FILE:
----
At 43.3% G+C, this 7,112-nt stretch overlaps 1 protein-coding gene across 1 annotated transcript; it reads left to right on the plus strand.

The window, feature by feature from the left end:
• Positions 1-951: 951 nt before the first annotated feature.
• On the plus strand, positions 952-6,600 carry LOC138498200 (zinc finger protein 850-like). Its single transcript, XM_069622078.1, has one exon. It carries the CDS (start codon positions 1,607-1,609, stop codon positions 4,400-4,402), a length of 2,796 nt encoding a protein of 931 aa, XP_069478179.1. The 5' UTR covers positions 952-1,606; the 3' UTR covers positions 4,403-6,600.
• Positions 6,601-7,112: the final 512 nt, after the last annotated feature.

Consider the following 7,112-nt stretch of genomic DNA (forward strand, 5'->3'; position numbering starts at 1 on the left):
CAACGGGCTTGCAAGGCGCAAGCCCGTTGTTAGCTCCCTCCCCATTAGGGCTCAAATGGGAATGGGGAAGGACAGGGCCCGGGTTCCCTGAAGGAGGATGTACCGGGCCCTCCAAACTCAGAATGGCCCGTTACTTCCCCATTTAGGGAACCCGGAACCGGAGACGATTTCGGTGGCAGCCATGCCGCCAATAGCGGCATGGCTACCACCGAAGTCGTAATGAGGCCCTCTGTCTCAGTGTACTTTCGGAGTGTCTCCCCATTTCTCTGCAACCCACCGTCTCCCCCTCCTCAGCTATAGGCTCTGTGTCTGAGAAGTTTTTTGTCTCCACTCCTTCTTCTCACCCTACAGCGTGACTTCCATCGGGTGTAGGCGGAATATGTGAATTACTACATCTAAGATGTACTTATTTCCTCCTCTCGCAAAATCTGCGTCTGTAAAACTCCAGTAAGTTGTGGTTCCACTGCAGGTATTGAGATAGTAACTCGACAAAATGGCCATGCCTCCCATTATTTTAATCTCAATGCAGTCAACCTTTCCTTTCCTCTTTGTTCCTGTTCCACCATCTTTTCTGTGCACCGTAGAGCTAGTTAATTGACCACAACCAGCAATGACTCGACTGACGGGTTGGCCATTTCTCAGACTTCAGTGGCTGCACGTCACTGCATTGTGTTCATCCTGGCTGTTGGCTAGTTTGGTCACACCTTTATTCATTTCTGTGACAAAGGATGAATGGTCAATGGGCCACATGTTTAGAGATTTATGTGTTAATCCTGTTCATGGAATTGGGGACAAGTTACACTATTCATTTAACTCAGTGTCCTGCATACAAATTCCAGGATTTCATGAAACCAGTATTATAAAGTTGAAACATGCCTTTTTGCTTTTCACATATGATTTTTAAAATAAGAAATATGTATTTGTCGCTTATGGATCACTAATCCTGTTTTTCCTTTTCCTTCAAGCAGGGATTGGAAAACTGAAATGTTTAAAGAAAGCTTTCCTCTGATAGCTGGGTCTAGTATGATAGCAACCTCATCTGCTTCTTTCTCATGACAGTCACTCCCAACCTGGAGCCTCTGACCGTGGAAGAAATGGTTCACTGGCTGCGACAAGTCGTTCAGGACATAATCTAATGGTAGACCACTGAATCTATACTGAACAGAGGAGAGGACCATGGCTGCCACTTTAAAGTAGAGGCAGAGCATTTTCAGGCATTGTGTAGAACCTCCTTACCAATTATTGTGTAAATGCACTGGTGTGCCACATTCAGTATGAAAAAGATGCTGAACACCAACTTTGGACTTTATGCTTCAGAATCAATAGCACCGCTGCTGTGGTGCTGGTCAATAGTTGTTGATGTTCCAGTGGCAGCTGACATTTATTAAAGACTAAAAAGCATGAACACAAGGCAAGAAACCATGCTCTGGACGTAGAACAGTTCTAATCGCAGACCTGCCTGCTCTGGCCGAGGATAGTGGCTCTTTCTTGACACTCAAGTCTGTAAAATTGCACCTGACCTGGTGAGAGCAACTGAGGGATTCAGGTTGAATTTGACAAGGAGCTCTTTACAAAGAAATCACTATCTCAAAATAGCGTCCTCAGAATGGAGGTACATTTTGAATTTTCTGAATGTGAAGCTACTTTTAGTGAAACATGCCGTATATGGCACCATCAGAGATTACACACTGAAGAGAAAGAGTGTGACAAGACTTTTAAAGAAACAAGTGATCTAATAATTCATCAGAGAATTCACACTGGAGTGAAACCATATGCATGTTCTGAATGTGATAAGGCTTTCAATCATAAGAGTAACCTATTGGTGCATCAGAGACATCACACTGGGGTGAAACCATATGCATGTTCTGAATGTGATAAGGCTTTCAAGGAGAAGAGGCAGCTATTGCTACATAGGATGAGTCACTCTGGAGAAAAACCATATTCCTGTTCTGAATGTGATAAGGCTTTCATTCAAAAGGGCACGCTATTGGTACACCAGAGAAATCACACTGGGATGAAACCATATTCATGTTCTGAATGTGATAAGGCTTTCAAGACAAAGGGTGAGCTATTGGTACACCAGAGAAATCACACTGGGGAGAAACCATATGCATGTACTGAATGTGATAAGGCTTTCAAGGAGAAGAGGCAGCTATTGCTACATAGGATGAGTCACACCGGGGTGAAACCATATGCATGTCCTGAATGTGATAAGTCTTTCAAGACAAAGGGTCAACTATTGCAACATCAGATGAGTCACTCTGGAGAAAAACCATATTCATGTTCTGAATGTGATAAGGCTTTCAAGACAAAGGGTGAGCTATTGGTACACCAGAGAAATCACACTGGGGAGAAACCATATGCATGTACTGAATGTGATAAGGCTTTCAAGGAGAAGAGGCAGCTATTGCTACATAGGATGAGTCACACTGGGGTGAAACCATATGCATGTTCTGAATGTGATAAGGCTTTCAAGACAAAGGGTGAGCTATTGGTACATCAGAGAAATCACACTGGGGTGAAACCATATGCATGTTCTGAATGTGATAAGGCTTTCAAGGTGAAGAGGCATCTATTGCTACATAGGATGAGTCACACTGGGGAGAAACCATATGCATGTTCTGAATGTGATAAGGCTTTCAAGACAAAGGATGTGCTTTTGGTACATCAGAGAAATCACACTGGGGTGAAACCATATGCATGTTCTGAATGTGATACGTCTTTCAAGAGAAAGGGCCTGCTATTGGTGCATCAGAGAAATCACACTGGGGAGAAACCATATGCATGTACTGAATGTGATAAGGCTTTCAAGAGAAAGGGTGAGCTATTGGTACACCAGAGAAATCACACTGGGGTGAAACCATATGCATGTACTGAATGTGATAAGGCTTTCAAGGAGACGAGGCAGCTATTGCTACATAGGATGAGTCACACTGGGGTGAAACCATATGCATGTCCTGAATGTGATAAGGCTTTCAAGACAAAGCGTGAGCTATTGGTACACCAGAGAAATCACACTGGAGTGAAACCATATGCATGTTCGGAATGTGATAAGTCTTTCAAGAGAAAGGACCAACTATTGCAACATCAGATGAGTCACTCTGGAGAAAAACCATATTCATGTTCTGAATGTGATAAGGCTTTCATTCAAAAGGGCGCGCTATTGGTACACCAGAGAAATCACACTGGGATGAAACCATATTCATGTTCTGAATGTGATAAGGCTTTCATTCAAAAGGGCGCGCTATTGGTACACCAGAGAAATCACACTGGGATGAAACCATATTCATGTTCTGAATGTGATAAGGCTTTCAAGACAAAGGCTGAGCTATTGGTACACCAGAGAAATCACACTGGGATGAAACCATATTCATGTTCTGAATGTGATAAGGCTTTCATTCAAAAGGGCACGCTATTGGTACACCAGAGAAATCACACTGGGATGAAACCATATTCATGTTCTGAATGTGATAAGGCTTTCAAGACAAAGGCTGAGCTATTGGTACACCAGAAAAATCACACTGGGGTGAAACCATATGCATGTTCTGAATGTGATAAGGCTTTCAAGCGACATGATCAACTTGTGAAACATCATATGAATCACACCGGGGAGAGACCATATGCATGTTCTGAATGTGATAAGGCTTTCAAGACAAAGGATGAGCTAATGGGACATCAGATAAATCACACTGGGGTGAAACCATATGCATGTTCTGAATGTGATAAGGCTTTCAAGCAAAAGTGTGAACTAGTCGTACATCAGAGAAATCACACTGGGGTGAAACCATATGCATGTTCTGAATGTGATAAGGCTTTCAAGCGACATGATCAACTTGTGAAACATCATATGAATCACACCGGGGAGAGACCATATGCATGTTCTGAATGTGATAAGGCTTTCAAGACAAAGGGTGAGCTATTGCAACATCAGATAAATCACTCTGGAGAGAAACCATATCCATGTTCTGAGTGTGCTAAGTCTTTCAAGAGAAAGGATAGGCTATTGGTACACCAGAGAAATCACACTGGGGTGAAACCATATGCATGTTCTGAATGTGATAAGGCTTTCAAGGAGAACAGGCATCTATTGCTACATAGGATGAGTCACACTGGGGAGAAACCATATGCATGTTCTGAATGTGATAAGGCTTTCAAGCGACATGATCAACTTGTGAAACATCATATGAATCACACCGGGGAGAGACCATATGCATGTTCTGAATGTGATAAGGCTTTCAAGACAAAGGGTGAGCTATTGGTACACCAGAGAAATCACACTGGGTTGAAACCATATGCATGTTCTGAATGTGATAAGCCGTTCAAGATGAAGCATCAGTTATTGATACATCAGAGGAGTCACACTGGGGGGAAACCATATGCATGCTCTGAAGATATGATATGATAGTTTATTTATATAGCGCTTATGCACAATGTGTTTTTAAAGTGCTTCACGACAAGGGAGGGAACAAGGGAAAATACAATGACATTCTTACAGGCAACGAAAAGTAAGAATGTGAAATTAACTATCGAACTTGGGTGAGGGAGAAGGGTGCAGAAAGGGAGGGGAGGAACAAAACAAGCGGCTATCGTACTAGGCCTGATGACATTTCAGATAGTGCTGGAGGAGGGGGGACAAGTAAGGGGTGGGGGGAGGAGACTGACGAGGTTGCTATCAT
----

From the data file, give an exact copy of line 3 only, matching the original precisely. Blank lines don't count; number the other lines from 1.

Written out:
• Positions 1-951: 951 nt before the first annotated feature.